The Valhalla Wilderness Society says that snowmobilers may be creating "sidewalks" in the snow that give wolves easier access to the threatened species
“Predators have a sidewalk up to that habitat,” said Craig Pettitt, whose concerns arise from a recent B.C. Ministry of Environment report which says there is rampant snowmobile use in the critical winter habitat of the south Purcells herd, near Cranbrook.
Mountain caribou, an ecotype of woodland caribou (Rangifer tarandus caribou) is a threatened species in southeastern British Columbia, and it is believed that the south Purcell’s herd’s numbers have dropped to 15.
According to the Ministry of Environment website, government has closed some areas to snowmobile use where mountain caribou are found since 1999 to support population recovery, but Pettitt says most of the closures are only partial, and allow snowmobiles to use roads and cutblocks in surrounding areas.
“This allows the machines to pack down the snow over extensive areas, and the packed snow gives wolves easy access to caribou areas,” Pettitt said, adding that many of the closures are also voluntary.
In January and February — prime snowmobiling months — pregnant caribou cows could be driven from their territory by snowmobilers during a crucial time for the herd, says Pettitt.
Planned increases to the legally restricted areas are expected to help protect the incoming herd, but a lot of the best feeding territory for caribou hasn’t been protected, Pettitt says, with snowmobilers favouring the same high slopes where tree lichen grows — a nearly-exclusive staple in the mountain caribou’s diet.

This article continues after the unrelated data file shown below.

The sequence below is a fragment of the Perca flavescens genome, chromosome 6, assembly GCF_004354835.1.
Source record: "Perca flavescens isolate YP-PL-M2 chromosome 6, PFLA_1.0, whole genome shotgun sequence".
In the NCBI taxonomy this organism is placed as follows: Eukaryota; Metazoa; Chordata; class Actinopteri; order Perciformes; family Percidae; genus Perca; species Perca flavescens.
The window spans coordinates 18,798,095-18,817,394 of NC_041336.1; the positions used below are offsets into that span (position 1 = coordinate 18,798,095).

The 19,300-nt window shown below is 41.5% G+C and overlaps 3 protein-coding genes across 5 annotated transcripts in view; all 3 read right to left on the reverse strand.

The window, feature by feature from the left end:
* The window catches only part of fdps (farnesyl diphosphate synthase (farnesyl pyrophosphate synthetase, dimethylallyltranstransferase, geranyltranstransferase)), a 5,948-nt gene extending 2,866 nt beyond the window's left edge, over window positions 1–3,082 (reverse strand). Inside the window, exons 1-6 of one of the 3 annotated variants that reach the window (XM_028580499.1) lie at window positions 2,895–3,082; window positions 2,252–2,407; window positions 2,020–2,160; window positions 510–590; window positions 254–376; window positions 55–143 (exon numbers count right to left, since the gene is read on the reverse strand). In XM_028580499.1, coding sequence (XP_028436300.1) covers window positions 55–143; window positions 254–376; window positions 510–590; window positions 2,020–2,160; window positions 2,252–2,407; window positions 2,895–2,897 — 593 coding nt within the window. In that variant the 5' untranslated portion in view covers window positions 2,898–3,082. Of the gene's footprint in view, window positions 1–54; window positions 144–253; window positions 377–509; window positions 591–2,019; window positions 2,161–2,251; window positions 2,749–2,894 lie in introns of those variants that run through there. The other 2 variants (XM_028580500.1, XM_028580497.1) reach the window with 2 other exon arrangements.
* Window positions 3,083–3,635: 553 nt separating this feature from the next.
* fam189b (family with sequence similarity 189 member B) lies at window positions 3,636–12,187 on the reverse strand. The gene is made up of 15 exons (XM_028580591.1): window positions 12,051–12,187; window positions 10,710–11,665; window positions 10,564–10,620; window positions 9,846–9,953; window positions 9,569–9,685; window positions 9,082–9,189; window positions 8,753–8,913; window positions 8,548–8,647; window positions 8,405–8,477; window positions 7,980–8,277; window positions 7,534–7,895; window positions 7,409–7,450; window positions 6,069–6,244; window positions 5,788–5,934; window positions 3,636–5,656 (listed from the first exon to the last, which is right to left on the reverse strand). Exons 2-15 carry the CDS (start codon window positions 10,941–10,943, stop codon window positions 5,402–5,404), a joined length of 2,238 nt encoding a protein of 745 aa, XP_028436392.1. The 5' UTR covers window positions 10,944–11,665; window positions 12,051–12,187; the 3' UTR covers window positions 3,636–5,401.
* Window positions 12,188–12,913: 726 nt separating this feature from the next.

In 15 research flights over the south Purcells from 2008 through 2010, ministry researchers recorded snowmobile activity in 71 restricted basins, according to the report titled Winter Recreational Activities in Mountain Caribou Habitat.
The report comes as the Ministry of Environment is planning to bring 40 Mountain caribou from Dease Lake in northwestern B.C. to the south Purcell Mountains to boost the south Purcell herd. The hope is that the new animals brought from the north will give the Purcell herd a chance at long-term survival.
Twenty caribou are scheduled to arrive by truck in mid-March, followed by another 20 in 2013, said Steve Gordon, strategic resource manager, Ministry of Forests, Lands and Natural Resource Operations, which is leading the $200,000 transfer.
Local and provincial snowmobile associations have been cooperative, he said. “The clubs have stepped up in terms of their stewardship.”
However, the ministry report said that in spite of cooperation by the Cranbrook Snowmobile Club, which posted closure signage and promoted awareness among its members, the problem of snowmobilers using restricted areas remains.
Conservation officers will issue a ticket to offenders who don’t comply, and planned aerial surveillance by the ministry should help convince snowmobilers to stick to the permitted areas, Gordon said.
As well, some of the south Purcells herd will be outfitted with GPS collars which will notify researchers if they start shifting into habitat that isn’t protected, or if they get killed by predators such as wolves — which could face culls if they start killing the new caribou. Some wolves will also be fitted with GPS collars to monitor the situation.
“We’ll know where [the caribou] are going,” Gordon said in reference to the GPS collars, noting that changes can be made to the boundaries of any restricted areas if “overlap” with snowmobilers becomes a problem.
The province’s population of mountain caribou has dropped from around 2,500 before 1995, to around 1,850 today, due to a loss of habitat, food supply, and booming wolf and cougar populations.